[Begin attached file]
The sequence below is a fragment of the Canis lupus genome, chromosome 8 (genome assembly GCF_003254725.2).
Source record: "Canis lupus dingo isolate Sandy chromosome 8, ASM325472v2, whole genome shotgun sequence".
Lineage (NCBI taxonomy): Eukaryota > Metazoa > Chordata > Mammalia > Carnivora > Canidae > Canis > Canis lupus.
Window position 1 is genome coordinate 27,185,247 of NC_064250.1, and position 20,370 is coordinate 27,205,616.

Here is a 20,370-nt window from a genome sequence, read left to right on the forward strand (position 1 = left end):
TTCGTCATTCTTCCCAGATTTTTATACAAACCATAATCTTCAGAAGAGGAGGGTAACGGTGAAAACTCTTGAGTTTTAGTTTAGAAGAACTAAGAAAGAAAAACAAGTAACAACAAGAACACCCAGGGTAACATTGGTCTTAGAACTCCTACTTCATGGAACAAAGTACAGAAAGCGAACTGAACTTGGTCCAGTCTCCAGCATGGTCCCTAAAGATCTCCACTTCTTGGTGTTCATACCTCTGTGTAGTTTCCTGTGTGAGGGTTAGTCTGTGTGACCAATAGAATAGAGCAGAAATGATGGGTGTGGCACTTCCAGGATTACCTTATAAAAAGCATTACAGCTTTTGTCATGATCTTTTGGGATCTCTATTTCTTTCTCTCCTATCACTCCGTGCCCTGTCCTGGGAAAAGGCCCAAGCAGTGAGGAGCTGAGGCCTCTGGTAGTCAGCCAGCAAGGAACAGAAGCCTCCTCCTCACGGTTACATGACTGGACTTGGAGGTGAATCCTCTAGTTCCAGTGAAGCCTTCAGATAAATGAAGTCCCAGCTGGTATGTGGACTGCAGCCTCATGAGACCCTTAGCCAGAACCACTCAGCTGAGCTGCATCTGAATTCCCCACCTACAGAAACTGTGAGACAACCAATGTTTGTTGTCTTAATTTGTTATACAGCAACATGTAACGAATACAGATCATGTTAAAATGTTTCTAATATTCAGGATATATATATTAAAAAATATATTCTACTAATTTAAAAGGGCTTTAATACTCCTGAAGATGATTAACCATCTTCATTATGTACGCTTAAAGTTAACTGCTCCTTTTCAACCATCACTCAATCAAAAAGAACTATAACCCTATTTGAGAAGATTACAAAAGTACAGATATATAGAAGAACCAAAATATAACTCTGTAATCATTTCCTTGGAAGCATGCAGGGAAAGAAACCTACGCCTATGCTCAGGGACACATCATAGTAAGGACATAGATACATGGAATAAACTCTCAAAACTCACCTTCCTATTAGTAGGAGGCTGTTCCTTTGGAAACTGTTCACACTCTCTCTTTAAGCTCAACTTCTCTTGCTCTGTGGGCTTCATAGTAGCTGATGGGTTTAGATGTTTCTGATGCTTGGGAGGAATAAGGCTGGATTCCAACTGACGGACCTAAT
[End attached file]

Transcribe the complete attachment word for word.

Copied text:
The sequence below is a fragment of the Canis lupus genome, chromosome 8 (genome assembly GCF_003254725.2).
Source record: "Canis lupus dingo isolate Sandy chromosome 8, ASM325472v2, whole genome shotgun sequence".
Lineage (NCBI taxonomy): Eukaryota > Metazoa > Chordata > Mammalia > Carnivora > Canidae > Canis > Canis lupus.
Window position 1 is genome coordinate 27,185,247 of NC_064250.1, and position 20,370 is coordinate 27,205,616.

Here is a 20,370-nt window from a genome sequence, read left to right on the forward strand (position 1 = left end):
TTCGTCATTCTTCCCAGATTTTTATACAAACCATAATCTTCAGAAGAGGAGGGTAACGGTGAAAACTCTTGAGTTTTAGTTTAGAAGAACTAAGAAAGAAAAACAAGTAACAACAAGAACACCCAGGGTAACATTGGTCTTAGAACTCCTACTTCATGGAACAAAGTACAGAAAGCGAACTGAACTTGGTCCAGTCTCCAGCATGGTCCCTAAAGATCTCCACTTCTTGGTGTTCATACCTCTGTGTAGTTTCCTGTGTGAGGGTTAGTCTGTGTGACCAATAGAATAGAGCAGAAATGATGGGTGTGGCACTTCCAGGATTACCTTATAAAAAGCATTACAGCTTTTGTCATGATCTTTTGGGATCTCTATTTCTTTCTCTCCTATCACTCCGTGCCCTGTCCTGGGAAAAGGCCCAAGCAGTGAGGAGCTGAGGCCTCTGGTAGTCAGCCAGCAAGGAACAGAAGCCTCCTCCTCACGGTTACATGACTGGACTTGGAGGTGAATCCTCTAGTTCCAGTGAAGCCTTCAGATAAATGAAGTCCCAGCTGGTATGTGGACTGCAGCCTCATGAGACCCTTAGCCAGAACCACTCAGCTGAGCTGCATCTGAATTCCCCACCTACAGAAACTGTGAGACAACCAATGTTTGTTGTCTTAATTTGTTATACAGCAACATGTAACGAATACAGATCATGTTAAAATGTTTCTAATATTCAGGATATATATATTAAAAAATATATTCTACTAATTTAAAAGGGCTTTAATACTCCTGAAGATGATTAACCATCTTCATTATGTACGCTTAAAGTTAACTGCTCCTTTTCAACCATCACTCAATCAAAAAGAACTATAACCCTATTTGAGAAGATTACAAAAGTACAGATATATAGAAGAACCAAAATATAACTCTGTAATCATTTCCTTGGAAGCATGCAGGGAAAGAAACCTACGCCTATGCTCAGGGACACATCATAGTAAGGACATAGATACATGGAATAAACTCTCAAAACTCACCTTCCTATTAGTAGGAGGCTGTTCCTTTGGAAACTGTTCACACTCTCTCTTTAAGCTCAACTTCTCTTGCTCTGTGGGCTTCATAGTAGCTGATGGGTTTAGATGTTTCTGATGCTTGGGAGGAATAAGGCTGGATTCCAACTGACGGACCTAAT